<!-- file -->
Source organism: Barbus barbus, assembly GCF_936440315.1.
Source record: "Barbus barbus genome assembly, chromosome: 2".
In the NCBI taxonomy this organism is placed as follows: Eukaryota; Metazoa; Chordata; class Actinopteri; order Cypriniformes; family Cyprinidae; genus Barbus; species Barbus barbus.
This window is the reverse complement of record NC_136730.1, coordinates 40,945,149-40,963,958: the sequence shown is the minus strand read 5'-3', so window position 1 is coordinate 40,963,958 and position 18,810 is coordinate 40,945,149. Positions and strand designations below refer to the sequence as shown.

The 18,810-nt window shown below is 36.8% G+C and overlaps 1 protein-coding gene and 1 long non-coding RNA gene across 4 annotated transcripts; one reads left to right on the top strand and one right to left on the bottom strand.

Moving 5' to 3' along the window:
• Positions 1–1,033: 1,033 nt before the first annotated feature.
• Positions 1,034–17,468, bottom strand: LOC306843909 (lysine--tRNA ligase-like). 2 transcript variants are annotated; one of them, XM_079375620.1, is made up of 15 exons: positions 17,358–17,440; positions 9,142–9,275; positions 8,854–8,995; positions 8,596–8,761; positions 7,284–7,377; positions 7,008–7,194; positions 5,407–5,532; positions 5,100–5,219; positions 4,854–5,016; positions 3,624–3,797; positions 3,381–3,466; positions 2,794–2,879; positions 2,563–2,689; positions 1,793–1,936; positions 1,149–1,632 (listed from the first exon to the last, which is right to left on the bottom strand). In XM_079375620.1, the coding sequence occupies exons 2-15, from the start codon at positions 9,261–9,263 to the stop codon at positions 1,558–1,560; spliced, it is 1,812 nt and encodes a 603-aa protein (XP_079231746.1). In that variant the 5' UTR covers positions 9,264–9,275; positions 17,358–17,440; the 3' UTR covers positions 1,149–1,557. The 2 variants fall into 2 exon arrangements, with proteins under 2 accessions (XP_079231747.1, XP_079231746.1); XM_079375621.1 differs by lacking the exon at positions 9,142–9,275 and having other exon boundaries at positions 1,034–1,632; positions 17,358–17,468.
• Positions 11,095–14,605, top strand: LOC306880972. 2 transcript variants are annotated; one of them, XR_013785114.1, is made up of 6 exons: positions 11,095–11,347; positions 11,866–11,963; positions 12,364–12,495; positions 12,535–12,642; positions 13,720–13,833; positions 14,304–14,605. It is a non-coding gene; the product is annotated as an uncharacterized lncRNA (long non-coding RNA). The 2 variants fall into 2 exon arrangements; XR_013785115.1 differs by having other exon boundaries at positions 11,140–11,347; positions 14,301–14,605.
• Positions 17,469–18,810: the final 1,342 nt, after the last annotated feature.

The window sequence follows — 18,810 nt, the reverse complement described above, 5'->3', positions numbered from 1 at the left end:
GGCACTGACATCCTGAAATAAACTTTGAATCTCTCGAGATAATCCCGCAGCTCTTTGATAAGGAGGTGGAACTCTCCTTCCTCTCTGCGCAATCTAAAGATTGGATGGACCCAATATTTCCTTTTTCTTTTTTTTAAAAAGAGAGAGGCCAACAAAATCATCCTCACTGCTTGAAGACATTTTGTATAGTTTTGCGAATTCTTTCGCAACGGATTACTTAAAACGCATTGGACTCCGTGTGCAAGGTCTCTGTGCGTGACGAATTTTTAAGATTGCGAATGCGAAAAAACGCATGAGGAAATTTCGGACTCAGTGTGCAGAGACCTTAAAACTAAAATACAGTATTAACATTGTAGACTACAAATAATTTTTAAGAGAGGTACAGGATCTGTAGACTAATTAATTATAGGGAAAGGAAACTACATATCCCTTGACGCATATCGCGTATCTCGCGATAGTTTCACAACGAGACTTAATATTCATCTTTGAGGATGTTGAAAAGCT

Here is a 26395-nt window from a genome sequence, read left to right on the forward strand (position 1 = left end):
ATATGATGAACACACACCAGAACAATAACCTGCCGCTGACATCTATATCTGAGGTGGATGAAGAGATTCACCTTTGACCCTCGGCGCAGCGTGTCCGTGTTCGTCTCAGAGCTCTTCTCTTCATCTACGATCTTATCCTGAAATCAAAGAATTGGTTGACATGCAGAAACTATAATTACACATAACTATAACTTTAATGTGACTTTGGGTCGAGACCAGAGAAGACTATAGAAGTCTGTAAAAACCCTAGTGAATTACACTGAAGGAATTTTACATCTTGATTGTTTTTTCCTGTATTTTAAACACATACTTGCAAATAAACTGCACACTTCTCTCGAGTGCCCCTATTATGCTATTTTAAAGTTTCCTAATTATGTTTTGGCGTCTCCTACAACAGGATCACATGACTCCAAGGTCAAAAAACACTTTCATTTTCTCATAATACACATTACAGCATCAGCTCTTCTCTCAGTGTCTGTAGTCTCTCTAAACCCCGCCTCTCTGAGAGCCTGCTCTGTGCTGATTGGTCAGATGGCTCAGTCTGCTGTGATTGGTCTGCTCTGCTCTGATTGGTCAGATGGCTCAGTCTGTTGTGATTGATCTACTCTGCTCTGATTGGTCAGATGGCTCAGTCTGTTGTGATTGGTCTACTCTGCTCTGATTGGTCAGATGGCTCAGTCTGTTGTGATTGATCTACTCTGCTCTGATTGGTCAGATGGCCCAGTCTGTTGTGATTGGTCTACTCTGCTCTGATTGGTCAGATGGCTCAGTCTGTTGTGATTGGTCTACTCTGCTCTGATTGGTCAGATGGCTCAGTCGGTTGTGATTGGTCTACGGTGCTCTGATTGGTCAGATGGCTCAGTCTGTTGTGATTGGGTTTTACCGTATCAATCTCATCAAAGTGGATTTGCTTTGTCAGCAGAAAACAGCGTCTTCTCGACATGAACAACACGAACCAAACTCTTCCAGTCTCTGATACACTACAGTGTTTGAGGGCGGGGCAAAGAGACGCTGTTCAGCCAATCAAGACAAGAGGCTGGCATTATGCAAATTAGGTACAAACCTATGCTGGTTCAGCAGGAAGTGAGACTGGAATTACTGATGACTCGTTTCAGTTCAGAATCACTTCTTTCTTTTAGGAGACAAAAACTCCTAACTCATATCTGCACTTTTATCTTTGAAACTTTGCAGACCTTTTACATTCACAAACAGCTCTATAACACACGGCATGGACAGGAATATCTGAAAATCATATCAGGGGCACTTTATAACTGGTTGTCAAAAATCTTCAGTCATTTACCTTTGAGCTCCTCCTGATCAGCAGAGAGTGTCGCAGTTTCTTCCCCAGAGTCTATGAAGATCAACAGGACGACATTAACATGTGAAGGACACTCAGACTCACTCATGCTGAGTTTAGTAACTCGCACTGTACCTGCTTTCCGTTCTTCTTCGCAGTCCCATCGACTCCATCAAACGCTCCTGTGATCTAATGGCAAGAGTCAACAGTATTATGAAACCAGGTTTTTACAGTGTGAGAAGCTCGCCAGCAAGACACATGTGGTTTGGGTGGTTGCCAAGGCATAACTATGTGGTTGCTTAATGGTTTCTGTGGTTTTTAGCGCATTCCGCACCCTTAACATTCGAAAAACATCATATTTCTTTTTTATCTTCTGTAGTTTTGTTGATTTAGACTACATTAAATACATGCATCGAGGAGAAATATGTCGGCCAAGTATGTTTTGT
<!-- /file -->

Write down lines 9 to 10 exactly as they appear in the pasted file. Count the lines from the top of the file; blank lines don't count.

• Positions 11,095–14,605, top strand: LOC306880972. 2 transcript variants are annotated; one of them, XR_013785114.1, is made up of 6 exons: positions 11,095–11,347; positions 11,866–11,963; positions 12,364–12,495; positions 12,535–12,642; positions 13,720–13,833; positions 14,304–14,605. It is a non-coding gene; the product is annotated as an uncharacterized lncRNA (long non-coding RNA). The 2 variants fall into 2 exon arrangements; XR_013785115.1 differs by having other exon boundaries at positions 11,140–11,347; positions 14,301–14,605.
• Positions 17,469–18,810: the final 1,342 nt, after the last annotated feature.